September 21, 2015
by Johann Galloway
Carly Fiorina shot past Ben Carson to second place after the Republican presidential primary debates on Wednesday, according to the CNN/ORC poll released Saturday. She resonated with hardline Republicans when she reiterated her call to shut down the government over federal funding for Planned Parenthood and attacked the decriminalization of pot.
The “debate,” which often resembled a bad reality show, was riddled with ad hominem attacks and demagogy. At the outset, Trump was asked by moderator Jake Tapper about his character, and he responded with his signature use of misdirection and bravado by saying, “First of all, Rand Paul shouldn’t even be on this stage,” citing Paul’s poll numbers.
Paul responded by calling out Trump’s “careless language” and sophomoric attacks instead of focusing on substance. Trump proved him right and said, “I never attacked him on his looks, and believe me, there’s plenty of subject matter right there.”
Another particularly painful thing to watch was when Fiorina and Trump went head to head on who had been the worst CEO. Not soon enough, Chris Christie interjected: “While I’m as entertained as anyone by this personal back-and-forth about the history of Donald and Carly’s career, the 55-year-old construction worker out in that audience tonight who doesn’t have a job… they could care less about their careers. They care about theirs.”
Trump’s numbers fell 8 points but still maintains a solid 10 point first place lead. Marco Rubio jumped to fourth place with 11% support, up from 3% before the debate.
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For Bernie Sanders supporters, the second Republican debate was salt in the wound. And not because of anything the GOP candidates did or said, but because it was a reminder of the vulgar display of establishment politics by the Democratic National Committee Chairperson Debbie Wasserman Schultz in keeping Bernie’s voice silenced on a national debate stage. In spite of harsh criticism, even from her own camp, Wasserman Schultz said last week, “We’re having six debates—period. We’re having six debates and the candidates will be uninvited from any subsequent debates if they accept an invitation to a debate outside the six DNC-sanctioned debates.”
Wasserman Schultz limited Democratic debates to four before mid-March, while the Republicans have ten. Of those debates, the GOP have six scheduled in the ten weeks closest to voting, while Dems have just one. This ploy to protect Hillary has created a rift among party leaders.
Hawaii Rep. Tulsi Gabbard and former Minneapolis Mayor R.T. Rybak made a joint statement on Facebook, “As vice chairs of the Democratic National Committee, we are calling for several more debates than the six currently scheduled, and withdrawing the proposed sanctions against candidates who choose to participate in non-DNC sanctioned debates.”
And Vice chairwoman of the Massachusetts Democratic Party Deb Kozikowski posted on Facebook that Wasserman Schult had been “too busy establishing a full-fledged dictatorship at the DNC to recognize she’d gone over the top.”
At the New Hampshire Democratic Party convention in Manchester on Saturday, Wasserman Shultz was greeted with boos and chants of “more debates” as she took the stage. She had to raise her voice during opening remarks and break from her speech at one point to shout back at hecklers. Many attendees donned Bernie shirts; the revolution against establishment politics is in full swing in the state where the crucial first primary election will be held.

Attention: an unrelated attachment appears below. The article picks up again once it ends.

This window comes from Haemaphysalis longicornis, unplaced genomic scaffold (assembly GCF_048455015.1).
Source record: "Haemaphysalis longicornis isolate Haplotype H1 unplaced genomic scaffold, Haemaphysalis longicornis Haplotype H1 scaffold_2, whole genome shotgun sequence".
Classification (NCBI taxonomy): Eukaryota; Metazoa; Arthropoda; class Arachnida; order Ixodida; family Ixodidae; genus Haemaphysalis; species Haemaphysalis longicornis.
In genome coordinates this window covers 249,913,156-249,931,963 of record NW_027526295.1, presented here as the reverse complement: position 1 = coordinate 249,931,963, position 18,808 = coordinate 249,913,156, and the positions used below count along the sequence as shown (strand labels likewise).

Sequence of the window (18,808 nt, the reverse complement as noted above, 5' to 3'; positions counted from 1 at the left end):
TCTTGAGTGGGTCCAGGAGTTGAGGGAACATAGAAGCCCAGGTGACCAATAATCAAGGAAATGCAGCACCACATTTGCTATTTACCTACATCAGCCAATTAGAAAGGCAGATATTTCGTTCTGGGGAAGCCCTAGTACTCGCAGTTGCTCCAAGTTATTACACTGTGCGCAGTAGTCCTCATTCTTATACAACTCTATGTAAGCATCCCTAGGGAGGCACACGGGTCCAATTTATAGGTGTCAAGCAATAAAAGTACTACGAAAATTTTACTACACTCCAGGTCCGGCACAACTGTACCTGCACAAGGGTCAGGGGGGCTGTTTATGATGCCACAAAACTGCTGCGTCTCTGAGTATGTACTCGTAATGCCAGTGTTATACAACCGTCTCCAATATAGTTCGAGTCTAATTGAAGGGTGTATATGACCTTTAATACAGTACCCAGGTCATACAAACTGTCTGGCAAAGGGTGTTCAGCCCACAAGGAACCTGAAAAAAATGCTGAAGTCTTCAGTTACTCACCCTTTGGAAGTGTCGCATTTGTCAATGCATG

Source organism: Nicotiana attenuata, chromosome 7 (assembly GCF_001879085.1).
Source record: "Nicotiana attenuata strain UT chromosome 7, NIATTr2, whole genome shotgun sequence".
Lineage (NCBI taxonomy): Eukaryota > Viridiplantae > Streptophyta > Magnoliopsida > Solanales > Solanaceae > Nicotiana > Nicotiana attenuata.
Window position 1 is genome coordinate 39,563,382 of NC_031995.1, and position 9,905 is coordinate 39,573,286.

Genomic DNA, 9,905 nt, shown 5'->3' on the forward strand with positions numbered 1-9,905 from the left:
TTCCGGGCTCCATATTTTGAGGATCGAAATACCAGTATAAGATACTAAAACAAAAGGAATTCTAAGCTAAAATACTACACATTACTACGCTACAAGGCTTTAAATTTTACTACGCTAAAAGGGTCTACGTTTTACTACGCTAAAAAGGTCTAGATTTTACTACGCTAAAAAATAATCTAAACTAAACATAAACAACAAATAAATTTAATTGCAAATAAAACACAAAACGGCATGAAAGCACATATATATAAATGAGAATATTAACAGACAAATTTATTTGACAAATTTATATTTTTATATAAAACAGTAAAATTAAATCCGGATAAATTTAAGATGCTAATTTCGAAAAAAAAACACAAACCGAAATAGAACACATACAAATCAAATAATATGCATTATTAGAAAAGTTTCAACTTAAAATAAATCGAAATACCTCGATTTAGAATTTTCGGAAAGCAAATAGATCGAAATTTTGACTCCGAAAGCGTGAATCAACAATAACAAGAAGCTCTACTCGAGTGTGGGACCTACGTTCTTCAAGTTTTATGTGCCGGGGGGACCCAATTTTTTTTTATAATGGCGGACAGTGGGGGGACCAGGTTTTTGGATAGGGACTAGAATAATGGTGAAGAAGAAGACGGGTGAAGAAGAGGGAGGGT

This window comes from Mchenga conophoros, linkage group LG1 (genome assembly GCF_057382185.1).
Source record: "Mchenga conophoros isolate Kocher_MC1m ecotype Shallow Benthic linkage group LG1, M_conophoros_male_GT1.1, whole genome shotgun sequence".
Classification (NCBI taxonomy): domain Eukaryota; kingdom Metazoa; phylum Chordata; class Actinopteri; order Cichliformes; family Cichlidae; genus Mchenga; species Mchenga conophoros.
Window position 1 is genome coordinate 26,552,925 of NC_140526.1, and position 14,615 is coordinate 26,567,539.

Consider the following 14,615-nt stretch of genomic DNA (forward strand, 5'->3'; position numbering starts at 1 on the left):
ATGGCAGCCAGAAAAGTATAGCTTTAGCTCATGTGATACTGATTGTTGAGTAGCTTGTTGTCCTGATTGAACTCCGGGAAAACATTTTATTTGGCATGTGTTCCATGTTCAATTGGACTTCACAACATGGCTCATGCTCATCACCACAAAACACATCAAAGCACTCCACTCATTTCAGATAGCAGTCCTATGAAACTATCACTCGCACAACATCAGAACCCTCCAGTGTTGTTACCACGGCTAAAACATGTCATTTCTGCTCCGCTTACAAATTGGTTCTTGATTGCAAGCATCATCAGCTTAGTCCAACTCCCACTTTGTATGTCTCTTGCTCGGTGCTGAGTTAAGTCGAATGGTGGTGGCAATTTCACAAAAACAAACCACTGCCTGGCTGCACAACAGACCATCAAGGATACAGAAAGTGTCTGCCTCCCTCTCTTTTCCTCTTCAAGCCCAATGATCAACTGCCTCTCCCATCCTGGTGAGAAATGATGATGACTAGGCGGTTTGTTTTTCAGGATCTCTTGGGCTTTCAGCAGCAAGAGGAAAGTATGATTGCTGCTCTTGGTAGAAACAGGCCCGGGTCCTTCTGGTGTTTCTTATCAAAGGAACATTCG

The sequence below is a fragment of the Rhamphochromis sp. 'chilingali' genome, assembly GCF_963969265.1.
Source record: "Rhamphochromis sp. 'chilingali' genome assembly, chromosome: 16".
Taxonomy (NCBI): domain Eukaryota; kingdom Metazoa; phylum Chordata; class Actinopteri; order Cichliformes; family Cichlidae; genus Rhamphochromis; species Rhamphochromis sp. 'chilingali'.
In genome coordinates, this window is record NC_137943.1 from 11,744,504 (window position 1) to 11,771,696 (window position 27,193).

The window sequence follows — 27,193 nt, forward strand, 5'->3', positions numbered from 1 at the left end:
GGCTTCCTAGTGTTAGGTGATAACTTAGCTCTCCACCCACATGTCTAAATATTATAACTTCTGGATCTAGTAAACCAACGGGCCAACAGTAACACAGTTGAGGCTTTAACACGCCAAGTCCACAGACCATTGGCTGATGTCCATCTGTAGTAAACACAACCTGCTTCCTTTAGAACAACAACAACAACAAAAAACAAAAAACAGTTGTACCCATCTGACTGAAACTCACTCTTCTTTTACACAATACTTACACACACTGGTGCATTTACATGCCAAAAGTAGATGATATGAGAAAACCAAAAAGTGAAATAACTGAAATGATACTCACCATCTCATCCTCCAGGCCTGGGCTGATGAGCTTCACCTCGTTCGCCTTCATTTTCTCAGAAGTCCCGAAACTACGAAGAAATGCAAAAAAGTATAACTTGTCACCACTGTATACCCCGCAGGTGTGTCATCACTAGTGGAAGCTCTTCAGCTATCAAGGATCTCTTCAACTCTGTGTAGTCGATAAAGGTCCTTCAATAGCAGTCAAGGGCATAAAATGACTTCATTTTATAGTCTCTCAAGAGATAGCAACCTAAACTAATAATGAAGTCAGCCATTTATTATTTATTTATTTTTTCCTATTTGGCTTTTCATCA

The reason pro-Hillary politicians favor limiting debates will be crystal clear on Oct. 13, when the first Democratic presidential primary debates will take place in Las Vegas and broadcast live on CNN. Hillary will have to face Bernie Sanders, a tough as nails, unflinching true believer who’s been preaching the same unadulterated gospel for decades. And he will finally be heard by many of the “Bernie who?” voters.
CNN’s Republican primary debate Wednesday had 22.9 million viewers, a new record for the network, and another sign that this election cycle is like none other before.
Hillary leads Bernie in national polls by 20 points; however, the same polls indicate that 38% of voters don’t know enough about Bernie to give him a favorable rating. In Iowa and New Hampshire, where unfamiliarity with Bernie is under 15%, Bernie leads Hillary, respectively, by 10 and 22 points.
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Bernie Sanders spoke at ultra-conservative Liberty University–the world’s largest Christian college–on Monday. He received an enthusiastic welcome; some of the evangelical students even sported Bernie tees. The independent senator has repeatedly stated his message will resonate with Americans across the board, even eroding political and religious borders. And this isn’t just rhetoric or wishful thinking. He won his last election with 71% of the votes, a feat impossible without cutting across party lines.
Though Sanders centered his speech on common ground that he might have with conservative Christians such as income inequality, he made no bones about staunchly defending abortion rights to a capacity crowd of nearly 12,000.
Caleb Taylor, a senior majoring in youth ministry, said, “I don’t agree with him on abortion. A fetus inside the womb has a voice. But I do agree that it’s immoral that we have tax cuts for the 1 percent. The middle class is shrinking, non-existent. And it’s self-centered and arrogant to only focus on abortion and gay rights.”
“I am not a theologian, I am not an expert on the bible, nor am I a Catholic,” Sanders said near the end of his speech. “I am just a United States senator from the small state of Vermont…”